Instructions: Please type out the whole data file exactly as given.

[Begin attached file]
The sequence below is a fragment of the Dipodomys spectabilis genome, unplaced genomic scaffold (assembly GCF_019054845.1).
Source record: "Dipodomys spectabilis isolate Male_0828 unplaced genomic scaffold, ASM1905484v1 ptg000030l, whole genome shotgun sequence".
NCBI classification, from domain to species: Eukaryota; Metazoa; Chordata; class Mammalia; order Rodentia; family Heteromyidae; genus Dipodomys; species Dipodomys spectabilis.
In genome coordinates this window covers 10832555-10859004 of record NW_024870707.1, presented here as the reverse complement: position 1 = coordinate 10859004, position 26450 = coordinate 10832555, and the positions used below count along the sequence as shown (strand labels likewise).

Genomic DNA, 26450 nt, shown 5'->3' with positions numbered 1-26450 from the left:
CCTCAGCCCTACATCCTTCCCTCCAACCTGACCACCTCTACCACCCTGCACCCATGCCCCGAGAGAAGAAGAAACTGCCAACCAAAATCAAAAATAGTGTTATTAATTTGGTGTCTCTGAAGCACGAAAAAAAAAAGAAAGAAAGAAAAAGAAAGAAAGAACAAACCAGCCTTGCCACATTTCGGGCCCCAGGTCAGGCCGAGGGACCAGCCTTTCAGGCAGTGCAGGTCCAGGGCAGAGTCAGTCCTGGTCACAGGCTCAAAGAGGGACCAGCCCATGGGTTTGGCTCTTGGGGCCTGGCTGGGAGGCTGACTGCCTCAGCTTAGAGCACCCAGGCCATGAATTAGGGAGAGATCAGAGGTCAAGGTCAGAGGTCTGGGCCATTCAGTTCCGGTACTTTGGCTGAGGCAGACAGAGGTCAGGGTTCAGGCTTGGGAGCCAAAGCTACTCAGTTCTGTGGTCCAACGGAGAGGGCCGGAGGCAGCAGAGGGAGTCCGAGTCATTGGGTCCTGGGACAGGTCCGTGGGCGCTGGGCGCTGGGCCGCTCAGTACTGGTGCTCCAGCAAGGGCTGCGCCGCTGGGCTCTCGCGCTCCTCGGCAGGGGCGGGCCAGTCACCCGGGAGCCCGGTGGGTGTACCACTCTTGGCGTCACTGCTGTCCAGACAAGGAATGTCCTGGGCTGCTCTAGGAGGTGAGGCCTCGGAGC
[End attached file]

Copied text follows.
The sequence below is a fragment of the Dipodomys spectabilis genome, unplaced genomic scaffold (assembly GCF_019054845.1).
Source record: "Dipodomys spectabilis isolate Male_0828 unplaced genomic scaffold, ASM1905484v1 ptg000030l, whole genome shotgun sequence".
NCBI classification, from domain to species: Eukaryota; Metazoa; Chordata; class Mammalia; order Rodentia; family Heteromyidae; genus Dipodomys; species Dipodomys spectabilis.
In genome coordinates this window covers 10832555-10859004 of record NW_024870707.1, presented here as the reverse complement: position 1 = coordinate 10859004, position 26450 = coordinate 10832555, and the positions used below count along the sequence as shown (strand labels likewise).

Genomic DNA, 26450 nt, shown 5'->3' with positions numbered 1-26450 from the left:
CCTCAGCCCTACATCCTTCCCTCCAACCTGACCACCTCTACCACCCTGCACCCATGCCCCGAGAGAAGAAGAAACTGCCAACCAAAATCAAAAATAGTGTTATTAATTTGGTGTCTCTGAAGCACGAAAAAAAAAAGAAAGAAAGAAAAAGAAAGAAAGAACAAACCAGCCTTGCCACATTTCGGGCCCCAGGTCAGGCCGAGGGACCAGCCTTTCAGGCAGTGCAGGTCCAGGGCAGAGTCAGTCCTGGTCACAGGCTCAAAGAGGGACCAGCCCATGGGTTTGGCTCTTGGGGCCTGGCTGGGAGGCTGACTGCCTCAGCTTAGAGCACCCAGGCCATGAATTAGGGAGAGATCAGAGGTCAAGGTCAGAGGTCTGGGCCATTCAGTTCCGGTACTTTGGCTGAGGCAGACAGAGGTCAGGGTTCAGGCTTGGGAGCCAAAGCTACTCAGTTCTGTGGTCCAACGGAGAGGGCCGGAGGCAGCAGAGGGAGTCCGAGTCATTGGGTCCTGGGACAGGTCCGTGGGCGCTGGGCGCTGGGCCGCTCAGTACTGGTGCTCCAGCAAGGGCTGCGCCGCTGGGCTCTCGCGCTCCTCGGCAGGGGCGGGCCAGTCACCCGGGAGCCCGGTGGGTGTACCACTCTTGGCGTCACTGCTGTCCAGACAAGGAATGTCCTGGGCTGCTCTAGGAGGTGAGGCCTCGGAGC